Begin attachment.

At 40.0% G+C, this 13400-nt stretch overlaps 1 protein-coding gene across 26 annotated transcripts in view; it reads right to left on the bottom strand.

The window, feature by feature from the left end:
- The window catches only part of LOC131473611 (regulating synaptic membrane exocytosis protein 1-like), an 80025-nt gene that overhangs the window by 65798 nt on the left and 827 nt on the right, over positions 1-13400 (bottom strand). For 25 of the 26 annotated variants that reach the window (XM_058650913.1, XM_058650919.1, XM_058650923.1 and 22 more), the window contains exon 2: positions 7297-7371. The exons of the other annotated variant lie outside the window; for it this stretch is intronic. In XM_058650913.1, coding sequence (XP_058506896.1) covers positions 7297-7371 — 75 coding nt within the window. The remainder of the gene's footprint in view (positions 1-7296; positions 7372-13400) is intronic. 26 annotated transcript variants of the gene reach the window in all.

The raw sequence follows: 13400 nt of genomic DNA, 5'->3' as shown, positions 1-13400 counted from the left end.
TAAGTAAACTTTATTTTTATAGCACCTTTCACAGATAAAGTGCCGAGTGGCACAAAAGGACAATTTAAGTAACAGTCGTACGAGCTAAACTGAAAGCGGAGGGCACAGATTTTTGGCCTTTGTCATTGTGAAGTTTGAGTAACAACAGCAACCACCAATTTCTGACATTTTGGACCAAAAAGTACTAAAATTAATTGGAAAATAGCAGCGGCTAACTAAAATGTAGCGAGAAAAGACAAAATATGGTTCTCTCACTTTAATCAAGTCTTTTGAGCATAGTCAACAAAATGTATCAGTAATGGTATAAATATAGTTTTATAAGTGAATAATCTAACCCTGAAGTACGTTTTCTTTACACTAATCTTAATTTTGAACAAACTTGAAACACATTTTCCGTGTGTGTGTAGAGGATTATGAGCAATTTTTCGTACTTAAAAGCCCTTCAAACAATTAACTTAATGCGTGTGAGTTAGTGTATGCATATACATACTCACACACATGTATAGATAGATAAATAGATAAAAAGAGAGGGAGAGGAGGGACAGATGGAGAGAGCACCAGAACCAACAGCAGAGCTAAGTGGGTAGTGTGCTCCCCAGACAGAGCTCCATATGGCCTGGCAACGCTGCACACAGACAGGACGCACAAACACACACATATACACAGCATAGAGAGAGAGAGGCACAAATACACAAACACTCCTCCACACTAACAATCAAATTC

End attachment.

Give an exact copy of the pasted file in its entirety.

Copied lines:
At 40.0% G+C, this 13400-nt stretch overlaps 1 protein-coding gene across 26 annotated transcripts in view; it reads right to left on the bottom strand.

The window, feature by feature from the left end:
- The window catches only part of LOC131473611 (regulating synaptic membrane exocytosis protein 1-like), an 80025-nt gene that overhangs the window by 65798 nt on the left and 827 nt on the right, over positions 1-13400 (bottom strand). For 25 of the 26 annotated variants that reach the window (XM_058650913.1, XM_058650919.1, XM_058650923.1 and 22 more), the window contains exon 2: positions 7297-7371. The exons of the other annotated variant lie outside the window; for it this stretch is intronic. In XM_058650913.1, coding sequence (XP_058506896.1) covers positions 7297-7371 — 75 coding nt within the window. The remainder of the gene's footprint in view (positions 1-7296; positions 7372-13400) is intronic. 26 annotated transcript variants of the gene reach the window in all.

The raw sequence follows: 13400 nt of genomic DNA, 5'->3' as shown, positions 1-13400 counted from the left end.
TAAGTAAACTTTATTTTTATAGCACCTTTCACAGATAAAGTGCCGAGTGGCACAAAAGGACAATTTAAGTAACAGTCGTACGAGCTAAACTGAAAGCGGAGGGCACAGATTTTTGGCCTTTGTCATTGTGAAGTTTGAGTAACAACAGCAACCACCAATTTCTGACATTTTGGACCAAAAAGTACTAAAATTAATTGGAAAATAGCAGCGGCTAACTAAAATGTAGCGAGAAAAGACAAAATATGGTTCTCTCACTTTAATCAAGTCTTTTGAGCATAGTCAACAAAATGTATCAGTAATGGTATAAATATAGTTTTATAAGTGAATAATCTAACCCTGAAGTACGTTTTCTTTACACTAATCTTAATTTTGAACAAACTTGAAACACATTTTCCGTGTGTGTGTAGAGGATTATGAGCAATTTTTCGTACTTAAAAGCCCTTCAAACAATTAACTTAATGCGTGTGAGTTAGTGTATGCATATACATACTCACACACATGTATAGATAGATAAATAGATAAAAAGAGAGGGAGAGGAGGGACAGATGGAGAGAGCACCAGAACCAACAGCAGAGCTAAGTGGGTAGTGTGCTCCCCAGACAGAGCTCCATATGGCCTGGCAACGCTGCACACAGACAGGACGCACAAACACACACATATACACAGCATAGAGAGAGAGAGGCACAAATACACAAACACTCCTCCACACTAACAATCAAATTC